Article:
UK & World News
Falklands Row Reopened By President's Letter
David Cameron has dismissed a call by the president of Argentina for Britain to hand back the Falkland Islands.
Cristina Kirchner demanded in an open letter that the Prime Minister abide by UN resolutions to "negotiate a solution" to the row.
But Mr Cameron insisted that the future of the islands was up to the people who live there, not Argentina.
He told the leader that she should "listen" to the result of a referendum due to be held in March.
And he vowed that Falklands residents would have his full backing if they choose to remain British.
"The future of the Falkland Islands should be determined by the Falkland Islanders themselves, the people who live there," he said.
"Whenever they have been asked their opinion, they say they want to maintain their current status with the United Kingdom.
"They're holding a referendum this year and I hope the president of Argentina will listen to that referendum and recognise it is for the Falkland Islanders to choose their future.
"As long as they choose to stay with the United Kingdom they have my 100% backing."
The Foreign Office added that the Falkland Islanders "are British and have chosen to be so".
"They remain free to choose their own futures, both politically and economically, and have a right to self-determination as enshrined in the UN Charter," a spokesman said.
"This is a fundamental human right for all peoples. There are three parties to this debate, not just two as Argentina likes to pretend.
"The islanders can't just be written out of history. As such, there can be no negotiations on the sovereignty of the Falkland Islands unless and until such time as the islanders so wish."
Ms Kirchner made her latest appeal in a letter published in The Guardian and Independent newspapers.
It claimed Argentina had been "forcibly stripped" of the islands her country calls Las Malvinas in a "blatant exercise of 19th-century colonialism".
"The Argentines on the Islands were expelled by the Royal Navy and the United Kingdom subsequently began a population implantation process similar to that applied to other territories under colonial rule," she said.
"Since then, Britain, the colonial power, has refused to return the territories to the Argentine Republic, thus preventing it from restoring its territorial integrity.
"The Question of the Malvinas Islands is also a cause embraced by Latin America and by a vast majority of peoples and governments around the world that reject colonialism."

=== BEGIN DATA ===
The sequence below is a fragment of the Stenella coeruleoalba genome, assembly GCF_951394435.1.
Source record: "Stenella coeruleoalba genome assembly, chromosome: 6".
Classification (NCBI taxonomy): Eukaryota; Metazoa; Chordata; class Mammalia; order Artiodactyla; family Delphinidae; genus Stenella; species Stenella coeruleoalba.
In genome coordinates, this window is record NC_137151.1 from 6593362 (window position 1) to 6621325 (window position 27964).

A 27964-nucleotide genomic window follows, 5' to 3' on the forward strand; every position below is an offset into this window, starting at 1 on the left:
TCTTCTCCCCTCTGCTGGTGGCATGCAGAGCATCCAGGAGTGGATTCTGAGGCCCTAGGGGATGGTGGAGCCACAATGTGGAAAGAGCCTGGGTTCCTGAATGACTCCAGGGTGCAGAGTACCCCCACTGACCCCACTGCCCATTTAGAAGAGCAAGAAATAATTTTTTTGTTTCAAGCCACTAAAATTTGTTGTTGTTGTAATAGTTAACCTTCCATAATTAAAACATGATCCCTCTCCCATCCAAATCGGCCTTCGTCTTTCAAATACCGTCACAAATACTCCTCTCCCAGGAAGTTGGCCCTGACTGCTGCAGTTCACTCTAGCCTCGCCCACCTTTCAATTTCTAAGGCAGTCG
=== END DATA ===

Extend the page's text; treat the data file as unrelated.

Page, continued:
Ms Kirchner first made calls for the return of the islands during last year's 30th anniversary of the two countries going to war.
She and Mr Cameron also clashed over the issue when they came face-to-face at the G20 summit in Mexico last June.
The Prime Minister rejected her call for negotiations about sovereignty and said she should respect the results of a referendum due in March.
The Falklanders will vote then on whether they wish to retain their ties with Britain.
The Argentine president tried again to push the issue when she appeared at the United Nations, appearing at the annual meeting of the little-known UN Decolonisation Committee on the 30th anniversary of the British victory.
She used the occasion to reiterate Argentina's opposition to any more wars and to criticise the Prime Minister's decision to mark the day by flying the Falklands flag over Number 10.
In December, Argentina protested at Britain's decision to name a vast swathe of Antarctica Queen Elizabeth Land. Its foreign ministry handed a formal protest note to British ambassador John Freeman in Buenos Aires.
The area, which makes up around a third of the British Antarctic Territory, is also claimed by the South American country.
Barry Elsby, a member of the Islands' Legislative Assembly, said: "We understand that the Argentine government has put out a letter that both calls our home a colony and claims that the United Kingdom is ignoring United Nations General Assembly resolutions.
"We are not a colony; our relationship with the United Kingdom is by choice. Unlike the government of Argentina, the United Kingdom respects the right of our people to determine our own affairs, a right that is enshrined in the UN Charter and which is ignored by Argentina."